Women, Ethics and the Workplace

By Candice Fredrick; Camille Atkinson | Go to book overview

availed themselves of these alternatives were viewed as "less committed to their careers" ( Catalyst 1996: 53).

So, despite the emphasis that is placed on women's experiences as mothers which supposedly serve to make them more effective managers, they are still regarded as incapable of playing both roles by the dominant corporate culture and no concrete means of accommodating motherhood are actually offered by most businesses. With all the talk about bringing the values of the private sphere or home life into the professional sphere, there still remains a resistance to such fundamental changes that runs even deeper. Finally, if mothers must go to work without their children, who will fill this domestic gap, and how will the demands of a household be met? We've already seen the proliferation of private nannies or au pairs, but they are a luxury only upper-middle class women can afford. Moreover, this situation has opened the door to an entire new set of problems. Just finding, and keeping, someone suitable for such an important and delicate job as child care, for example, can be a full-time endeavor itself (and is a responsibility that almost always falls on the woman). For that matter, nannies and housekeepers themselves are almost always women--usually women who are less educated, are considered "unskilled" in a market economy, or are undocumented or recent immigrants, making these women particularly vulnerable to economic exploitation or abuse by those who employ them. Traditionally, men with children were able to advance in their careers without facing these barriers because of the "free labor" provided by their wives. As this is no longer the case--65 percent of all American couples with children were dual-earner families in 1994 ( Bureau of Labor Statistics, 1994)--other remedies must be sought. And there is no compelling reason why these kinds of solutions (i.e., corporate child care centers, mentoring programs, and so forth) would not be good for business and cost effective as well as ethical.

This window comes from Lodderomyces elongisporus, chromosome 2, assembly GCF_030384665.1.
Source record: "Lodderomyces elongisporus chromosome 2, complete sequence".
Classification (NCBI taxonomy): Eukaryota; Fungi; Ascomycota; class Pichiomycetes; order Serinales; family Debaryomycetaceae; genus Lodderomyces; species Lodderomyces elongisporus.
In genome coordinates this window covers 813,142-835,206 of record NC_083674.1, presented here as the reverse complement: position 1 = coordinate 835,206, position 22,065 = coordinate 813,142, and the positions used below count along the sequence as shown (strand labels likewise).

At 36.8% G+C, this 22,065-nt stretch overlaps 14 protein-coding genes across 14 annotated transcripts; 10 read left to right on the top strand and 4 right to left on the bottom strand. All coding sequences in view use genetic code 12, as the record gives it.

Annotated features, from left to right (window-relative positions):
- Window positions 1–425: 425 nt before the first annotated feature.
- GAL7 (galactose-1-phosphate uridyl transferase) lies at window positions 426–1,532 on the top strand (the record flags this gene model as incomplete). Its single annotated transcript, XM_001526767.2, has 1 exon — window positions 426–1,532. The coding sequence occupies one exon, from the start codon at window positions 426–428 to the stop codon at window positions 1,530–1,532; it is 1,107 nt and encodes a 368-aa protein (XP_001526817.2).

CONCLUSION

In sum, one of the conclusions Catalyst researchers have arrived at is "that in order for real change to occur, corporate leaders must develop the business case for dismantling the glass ceiling, then implement initiatives to eliminate the attitudinal, cultural and organizational biases that created it." 24 In other words, what must come first is the demolition of the invisible barriers that prevent women's advancement. Only then can the underlying issues be effectively dealt with; that is, the "symptoms" must be alleviated before we can begin to address the causes of the "disease." Perhaps these causes will simply fade away by themselves when they are no longer relevant. Or, changes in perception might occur

-131-

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Women, Ethics and the Workplace
Table of contents

Table of contents

  • Title Page iii
  • Contents vii
  • Preface xi
  • 1 - Ethical Theory 1
  • Conclusion 17
  • Notes 18
  • 2 - Feminist Theory 19
  • Conclusion 44
  • Notes 45
  • 3 - Sexual Harassment 47
  • Notes 65
  • 4 - Comparable Worth and Value 67
  • Notes 87
  • 5 - Advertising 89
  • Notes 108
  • 6 - Leadership 111
  • Conclusion 131
  • Notes 132
  • 7 - Working-Class Women 135
  • Notes 157
  • Conclusion 159
  • Notes 162
  • Appendix A Anita Hill Testimony 163
  • Appendix B Women, Family, Future Trends: A Selective Overview 169
  • Index 175
  • About the Authors 181
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